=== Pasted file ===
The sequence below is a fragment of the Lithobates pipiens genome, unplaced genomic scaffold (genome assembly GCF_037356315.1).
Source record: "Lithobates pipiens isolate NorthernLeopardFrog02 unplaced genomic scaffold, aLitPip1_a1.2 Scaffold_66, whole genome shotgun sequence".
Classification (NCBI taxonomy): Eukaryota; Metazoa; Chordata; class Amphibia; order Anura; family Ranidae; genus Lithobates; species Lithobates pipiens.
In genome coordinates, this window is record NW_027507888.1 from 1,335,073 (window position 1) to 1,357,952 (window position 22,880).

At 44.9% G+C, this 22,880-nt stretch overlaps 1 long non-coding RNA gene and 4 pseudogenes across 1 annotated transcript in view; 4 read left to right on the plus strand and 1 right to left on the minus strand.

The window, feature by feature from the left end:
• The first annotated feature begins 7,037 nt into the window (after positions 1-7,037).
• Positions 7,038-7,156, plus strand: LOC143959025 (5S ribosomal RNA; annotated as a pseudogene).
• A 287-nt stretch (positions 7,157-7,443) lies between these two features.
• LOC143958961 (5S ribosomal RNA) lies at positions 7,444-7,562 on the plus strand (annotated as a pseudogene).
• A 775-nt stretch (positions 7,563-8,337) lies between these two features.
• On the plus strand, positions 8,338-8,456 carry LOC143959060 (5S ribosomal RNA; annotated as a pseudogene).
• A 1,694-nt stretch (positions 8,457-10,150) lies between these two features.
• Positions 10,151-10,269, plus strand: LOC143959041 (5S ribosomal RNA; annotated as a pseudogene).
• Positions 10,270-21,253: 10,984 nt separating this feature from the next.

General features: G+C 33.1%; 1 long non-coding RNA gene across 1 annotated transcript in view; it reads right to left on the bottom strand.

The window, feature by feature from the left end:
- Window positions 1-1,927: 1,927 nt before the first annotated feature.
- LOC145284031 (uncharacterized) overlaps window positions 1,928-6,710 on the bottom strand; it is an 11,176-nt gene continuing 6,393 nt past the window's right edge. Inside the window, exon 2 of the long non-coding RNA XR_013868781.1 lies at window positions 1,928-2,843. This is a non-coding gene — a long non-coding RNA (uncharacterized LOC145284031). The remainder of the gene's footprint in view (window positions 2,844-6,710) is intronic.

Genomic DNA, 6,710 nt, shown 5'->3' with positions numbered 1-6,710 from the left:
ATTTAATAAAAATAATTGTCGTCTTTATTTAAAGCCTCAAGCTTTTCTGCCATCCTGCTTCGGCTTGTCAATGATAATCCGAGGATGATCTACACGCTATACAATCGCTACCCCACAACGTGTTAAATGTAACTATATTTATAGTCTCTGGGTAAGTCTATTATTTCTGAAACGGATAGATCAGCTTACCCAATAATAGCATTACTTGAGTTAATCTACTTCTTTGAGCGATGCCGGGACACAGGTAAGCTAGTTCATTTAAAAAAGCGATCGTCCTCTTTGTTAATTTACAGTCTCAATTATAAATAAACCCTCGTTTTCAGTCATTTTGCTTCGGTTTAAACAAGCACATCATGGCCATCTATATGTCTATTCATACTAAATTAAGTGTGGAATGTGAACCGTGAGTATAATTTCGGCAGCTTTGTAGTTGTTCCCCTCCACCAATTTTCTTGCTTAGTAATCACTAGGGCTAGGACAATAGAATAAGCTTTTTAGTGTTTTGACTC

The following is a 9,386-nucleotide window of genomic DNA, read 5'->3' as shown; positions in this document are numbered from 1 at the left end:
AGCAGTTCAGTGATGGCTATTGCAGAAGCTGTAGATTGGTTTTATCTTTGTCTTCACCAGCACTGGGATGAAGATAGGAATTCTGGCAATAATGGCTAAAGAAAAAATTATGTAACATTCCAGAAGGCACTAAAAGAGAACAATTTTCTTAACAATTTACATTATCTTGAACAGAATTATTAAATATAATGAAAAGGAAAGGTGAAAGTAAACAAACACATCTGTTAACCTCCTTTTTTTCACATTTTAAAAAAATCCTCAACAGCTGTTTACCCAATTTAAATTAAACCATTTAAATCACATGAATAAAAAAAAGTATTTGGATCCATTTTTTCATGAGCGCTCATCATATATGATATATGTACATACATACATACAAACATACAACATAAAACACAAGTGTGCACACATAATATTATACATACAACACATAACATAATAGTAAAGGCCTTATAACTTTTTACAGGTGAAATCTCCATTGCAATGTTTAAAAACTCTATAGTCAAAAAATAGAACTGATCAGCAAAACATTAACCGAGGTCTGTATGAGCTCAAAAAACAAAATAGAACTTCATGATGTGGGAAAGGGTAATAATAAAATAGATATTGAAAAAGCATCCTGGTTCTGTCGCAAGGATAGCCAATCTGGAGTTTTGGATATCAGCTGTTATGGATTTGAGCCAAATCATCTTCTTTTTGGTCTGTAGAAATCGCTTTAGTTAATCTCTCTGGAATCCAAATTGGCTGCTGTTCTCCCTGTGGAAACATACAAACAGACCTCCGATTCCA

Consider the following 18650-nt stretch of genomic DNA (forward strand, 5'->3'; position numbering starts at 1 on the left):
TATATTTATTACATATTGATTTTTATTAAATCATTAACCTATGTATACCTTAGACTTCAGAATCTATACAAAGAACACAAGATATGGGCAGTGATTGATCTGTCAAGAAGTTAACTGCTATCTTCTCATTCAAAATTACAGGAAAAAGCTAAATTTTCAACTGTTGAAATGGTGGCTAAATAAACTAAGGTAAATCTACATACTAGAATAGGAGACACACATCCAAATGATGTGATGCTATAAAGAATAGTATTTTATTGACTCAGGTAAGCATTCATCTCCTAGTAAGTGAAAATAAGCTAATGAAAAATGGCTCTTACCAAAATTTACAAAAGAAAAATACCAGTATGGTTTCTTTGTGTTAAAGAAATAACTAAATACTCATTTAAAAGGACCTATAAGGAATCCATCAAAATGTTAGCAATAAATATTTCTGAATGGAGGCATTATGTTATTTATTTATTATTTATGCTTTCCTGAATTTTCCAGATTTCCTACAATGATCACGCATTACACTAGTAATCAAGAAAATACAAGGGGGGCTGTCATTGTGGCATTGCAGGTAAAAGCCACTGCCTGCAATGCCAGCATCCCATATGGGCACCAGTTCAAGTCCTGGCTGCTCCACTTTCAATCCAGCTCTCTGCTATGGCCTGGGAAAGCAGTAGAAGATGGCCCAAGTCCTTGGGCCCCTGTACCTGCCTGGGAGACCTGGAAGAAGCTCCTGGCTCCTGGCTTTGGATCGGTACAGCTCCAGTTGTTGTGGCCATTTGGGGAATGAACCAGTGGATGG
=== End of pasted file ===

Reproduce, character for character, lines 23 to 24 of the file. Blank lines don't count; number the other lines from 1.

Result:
AGCAGTTCAGTGATGGCTATTGCAGAAGCTGTAGATTGGTTTTATCTTTGTCTTCACCAGCACTGGGATGAAGATAGGAATTCTGGCAATAATGGCTAAAGAAAAAATTATGTAACATTCCAGAAGGCACTAAAAGAGAACAATTTTCTTAACAATTTACATTATCTTGAACAGAATTATTAAATATAATGAAAAGGAAAGGTGAAAGTAAACAAACACATCTGTTAACCTCCTTTTTTTCACATTTTAAAAAAATCCTCAACAGCTGTTTACCCAATTTAAATTAAACCATTTAAATCACATGAATAAAAAAAAGTATTTGGATCCATTTTTTCATGAGCGCTCATCATATATGATATATGTACATACATACATACAAACATACAACATAAAACACAAGTGTGCACACATAATATTATACATACAACACATAACATAATAGTAAAGGCCTTATAACTTTTTACAGGTGAAATCTCCATTGCAATGTTTAAAAACTCTATAGTCAAAAAATAGAACTGATCAGCAAAACATTAACCGAGGTCTGTATGAGCTCAAAAAACAAAATAGAACTTCATGATGTGGGAAAGGGTAATAATAAAATAGATATTGAAAAAGCATCCTGGTTCTGTCGCAAGGATAGCCAATCTGGAGTTTTGGATATCAGCTGTTATGGATTTGAGCCAAATCATCTTCTTTTTGGTCTGTAGAAATCGCTTTAGTTAATCTCTCTGGAATCCAAATTGGCTGCTGTTCTCCCTGTGGAAACATACAAACAGACCTCCGATTCCA

Consider the following 18650-nt stretch of genomic DNA (forward strand, 5'->3'; position numbering starts at 1 on the left):